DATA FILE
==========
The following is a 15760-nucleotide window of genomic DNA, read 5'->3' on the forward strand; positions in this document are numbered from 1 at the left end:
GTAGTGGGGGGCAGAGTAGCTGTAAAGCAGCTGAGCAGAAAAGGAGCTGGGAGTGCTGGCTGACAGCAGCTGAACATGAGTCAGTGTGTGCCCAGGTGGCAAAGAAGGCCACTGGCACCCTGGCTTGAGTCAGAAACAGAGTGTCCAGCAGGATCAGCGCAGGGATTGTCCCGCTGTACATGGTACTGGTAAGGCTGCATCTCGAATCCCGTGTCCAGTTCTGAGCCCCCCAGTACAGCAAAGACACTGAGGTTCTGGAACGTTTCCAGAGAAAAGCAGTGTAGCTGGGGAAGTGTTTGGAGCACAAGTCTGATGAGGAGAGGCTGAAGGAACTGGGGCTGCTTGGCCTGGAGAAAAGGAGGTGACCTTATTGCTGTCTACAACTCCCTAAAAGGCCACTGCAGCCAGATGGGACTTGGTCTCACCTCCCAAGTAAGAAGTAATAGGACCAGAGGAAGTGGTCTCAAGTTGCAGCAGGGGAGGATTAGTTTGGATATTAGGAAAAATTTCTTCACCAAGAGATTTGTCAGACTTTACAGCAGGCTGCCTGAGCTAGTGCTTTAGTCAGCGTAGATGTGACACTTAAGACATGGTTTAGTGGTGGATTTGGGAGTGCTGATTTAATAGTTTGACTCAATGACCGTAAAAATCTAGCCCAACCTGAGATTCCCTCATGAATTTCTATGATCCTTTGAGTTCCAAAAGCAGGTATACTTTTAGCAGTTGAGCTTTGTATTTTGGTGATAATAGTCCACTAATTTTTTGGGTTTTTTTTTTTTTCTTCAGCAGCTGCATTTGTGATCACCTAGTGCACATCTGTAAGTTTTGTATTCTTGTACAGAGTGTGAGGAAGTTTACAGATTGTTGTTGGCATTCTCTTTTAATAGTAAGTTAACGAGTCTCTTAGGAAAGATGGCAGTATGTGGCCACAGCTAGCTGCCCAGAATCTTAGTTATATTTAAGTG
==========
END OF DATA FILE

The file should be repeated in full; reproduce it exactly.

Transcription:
The following is a 15760-nucleotide window of genomic DNA, read 5'->3' on the forward strand; positions in this document are numbered from 1 at the left end:
GTAGTGGGGGGCAGAGTAGCTGTAAAGCAGCTGAGCAGAAAAGGAGCTGGGAGTGCTGGCTGACAGCAGCTGAACATGAGTCAGTGTGTGCCCAGGTGGCAAAGAAGGCCACTGGCACCCTGGCTTGAGTCAGAAACAGAGTGTCCAGCAGGATCAGCGCAGGGATTGTCCCGCTGTACATGGTACTGGTAAGGCTGCATCTCGAATCCCGTGTCCAGTTCTGAGCCCCCCAGTACAGCAAAGACACTGAGGTTCTGGAACGTTTCCAGAGAAAAGCAGTGTAGCTGGGGAAGTGTTTGGAGCACAAGTCTGATGAGGAGAGGCTGAAGGAACTGGGGCTGCTTGGCCTGGAGAAAAGGAGGTGACCTTATTGCTGTCTACAACTCCCTAAAAGGCCACTGCAGCCAGATGGGACTTGGTCTCACCTCCCAAGTAAGAAGTAATAGGACCAGAGGAAGTGGTCTCAAGTTGCAGCAGGGGAGGATTAGTTTGGATATTAGGAAAAATTTCTTCACCAAGAGATTTGTCAGACTTTACAGCAGGCTGCCTGAGCTAGTGCTTTAGTCAGCGTAGATGTGACACTTAAGACATGGTTTAGTGGTGGATTTGGGAGTGCTGATTTAATAGTTTGACTCAATGACCGTAAAAATCTAGCCCAACCTGAGATTCCCTCATGAATTTCTATGATCCTTTGAGTTCCAAAAGCAGGTATACTTTTAGCAGTTGAGCTTTGTATTTTGGTGATAATAGTCCACTAATTTTTTGGGTTTTTTTTTTTTTCTTCAGCAGCTGCATTTGTGATCACCTAGTGCACATCTGTAAGTTTTGTATTCTTGTACAGAGTGTGAGGAAGTTTACAGATTGTTGTTGGCATTCTCTTTTAATAGTAAGTTAACGAGTCTCTTAGGAAAGATGGCAGTATGTGGCCACAGCTAGCTGCCCAGAATCTTAGTTATATTTAAGTG